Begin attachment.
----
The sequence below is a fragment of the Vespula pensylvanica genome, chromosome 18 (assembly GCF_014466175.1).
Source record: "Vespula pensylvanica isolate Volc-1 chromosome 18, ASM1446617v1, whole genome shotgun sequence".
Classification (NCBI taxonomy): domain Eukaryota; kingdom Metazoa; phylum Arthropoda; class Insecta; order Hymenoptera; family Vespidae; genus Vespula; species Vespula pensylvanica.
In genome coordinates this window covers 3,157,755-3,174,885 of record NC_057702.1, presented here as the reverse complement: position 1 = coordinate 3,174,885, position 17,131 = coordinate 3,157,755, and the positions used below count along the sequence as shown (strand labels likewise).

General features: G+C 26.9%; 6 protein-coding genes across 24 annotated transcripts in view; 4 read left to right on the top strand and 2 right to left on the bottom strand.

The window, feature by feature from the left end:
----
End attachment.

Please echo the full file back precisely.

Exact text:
The sequence below is a fragment of the Vespula pensylvanica genome, chromosome 18 (assembly GCF_014466175.1).
Source record: "Vespula pensylvanica isolate Volc-1 chromosome 18, ASM1446617v1, whole genome shotgun sequence".
Classification (NCBI taxonomy): domain Eukaryota; kingdom Metazoa; phylum Arthropoda; class Insecta; order Hymenoptera; family Vespidae; genus Vespula; species Vespula pensylvanica.
In genome coordinates this window covers 3,157,755-3,174,885 of record NC_057702.1, presented here as the reverse complement: position 1 = coordinate 3,174,885, position 17,131 = coordinate 3,157,755, and the positions used below count along the sequence as shown (strand labels likewise).

General features: G+C 26.9%; 6 protein-coding genes across 24 annotated transcripts in view; 4 read left to right on the top strand and 2 right to left on the bottom strand.

The window, feature by feature from the left end: